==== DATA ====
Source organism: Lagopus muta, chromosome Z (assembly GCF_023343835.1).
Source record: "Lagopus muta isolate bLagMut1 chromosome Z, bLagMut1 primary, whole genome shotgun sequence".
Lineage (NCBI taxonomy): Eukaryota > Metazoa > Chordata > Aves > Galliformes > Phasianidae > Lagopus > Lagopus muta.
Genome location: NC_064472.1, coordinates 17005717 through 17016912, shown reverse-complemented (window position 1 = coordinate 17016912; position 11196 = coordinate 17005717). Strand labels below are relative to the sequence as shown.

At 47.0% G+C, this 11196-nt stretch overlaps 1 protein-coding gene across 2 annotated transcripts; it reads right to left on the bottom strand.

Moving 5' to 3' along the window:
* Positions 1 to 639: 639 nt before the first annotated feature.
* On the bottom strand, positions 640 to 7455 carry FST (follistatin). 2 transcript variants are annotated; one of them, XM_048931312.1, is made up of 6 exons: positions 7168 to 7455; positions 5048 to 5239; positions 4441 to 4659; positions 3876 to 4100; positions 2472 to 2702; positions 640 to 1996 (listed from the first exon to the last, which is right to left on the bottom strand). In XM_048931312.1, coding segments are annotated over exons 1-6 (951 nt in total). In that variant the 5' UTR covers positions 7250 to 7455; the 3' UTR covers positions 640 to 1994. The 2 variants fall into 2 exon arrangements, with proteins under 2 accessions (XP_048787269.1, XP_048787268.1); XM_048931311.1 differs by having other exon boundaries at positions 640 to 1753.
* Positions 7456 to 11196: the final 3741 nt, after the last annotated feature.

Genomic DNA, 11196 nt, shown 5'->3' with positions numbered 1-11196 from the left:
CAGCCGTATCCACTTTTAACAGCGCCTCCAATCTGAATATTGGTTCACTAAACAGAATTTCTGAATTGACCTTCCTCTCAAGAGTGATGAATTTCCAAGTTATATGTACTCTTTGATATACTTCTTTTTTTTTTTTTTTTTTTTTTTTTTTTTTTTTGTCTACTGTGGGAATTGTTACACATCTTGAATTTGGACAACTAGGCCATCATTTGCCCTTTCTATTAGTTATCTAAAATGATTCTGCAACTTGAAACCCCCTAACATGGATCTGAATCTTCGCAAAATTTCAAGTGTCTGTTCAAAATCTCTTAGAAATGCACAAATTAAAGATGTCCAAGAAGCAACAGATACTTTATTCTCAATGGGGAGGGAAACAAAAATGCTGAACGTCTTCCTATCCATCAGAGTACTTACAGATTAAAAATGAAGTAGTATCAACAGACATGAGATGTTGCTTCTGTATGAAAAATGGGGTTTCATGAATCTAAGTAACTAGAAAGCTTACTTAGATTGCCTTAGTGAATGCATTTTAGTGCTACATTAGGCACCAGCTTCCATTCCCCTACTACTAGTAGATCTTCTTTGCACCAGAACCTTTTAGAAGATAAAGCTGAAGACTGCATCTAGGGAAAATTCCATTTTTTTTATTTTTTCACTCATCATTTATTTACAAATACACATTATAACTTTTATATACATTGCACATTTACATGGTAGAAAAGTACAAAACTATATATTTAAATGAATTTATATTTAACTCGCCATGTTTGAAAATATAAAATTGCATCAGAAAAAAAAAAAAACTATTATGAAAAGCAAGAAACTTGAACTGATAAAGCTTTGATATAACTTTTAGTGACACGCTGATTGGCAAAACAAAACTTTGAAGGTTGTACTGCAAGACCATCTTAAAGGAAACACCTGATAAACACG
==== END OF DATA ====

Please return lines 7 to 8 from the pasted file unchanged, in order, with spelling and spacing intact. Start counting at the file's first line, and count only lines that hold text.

* Positions 1 to 639: 639 nt before the first annotated feature.
* On the bottom strand, positions 640 to 7455 carry FST (follistatin). 2 transcript variants are annotated; one of them, XM_048931312.1, is made up of 6 exons: positions 7168 to 7455; positions 5048 to 5239; positions 4441 to 4659; positions 3876 to 4100; positions 2472 to 2702; positions 640 to 1996 (listed from the first exon to the last, which is right to left on the bottom strand). In XM_048931312.1, coding segments are annotated over exons 1-6 (951 nt in total). In that variant the 5' UTR covers positions 7250 to 7455; the 3' UTR covers positions 640 to 1994. The 2 variants fall into 2 exon arrangements, with proteins under 2 accessions (XP_048787269.1, XP_048787268.1); XM_048931311.1 differs by having other exon boundaries at positions 640 to 1753.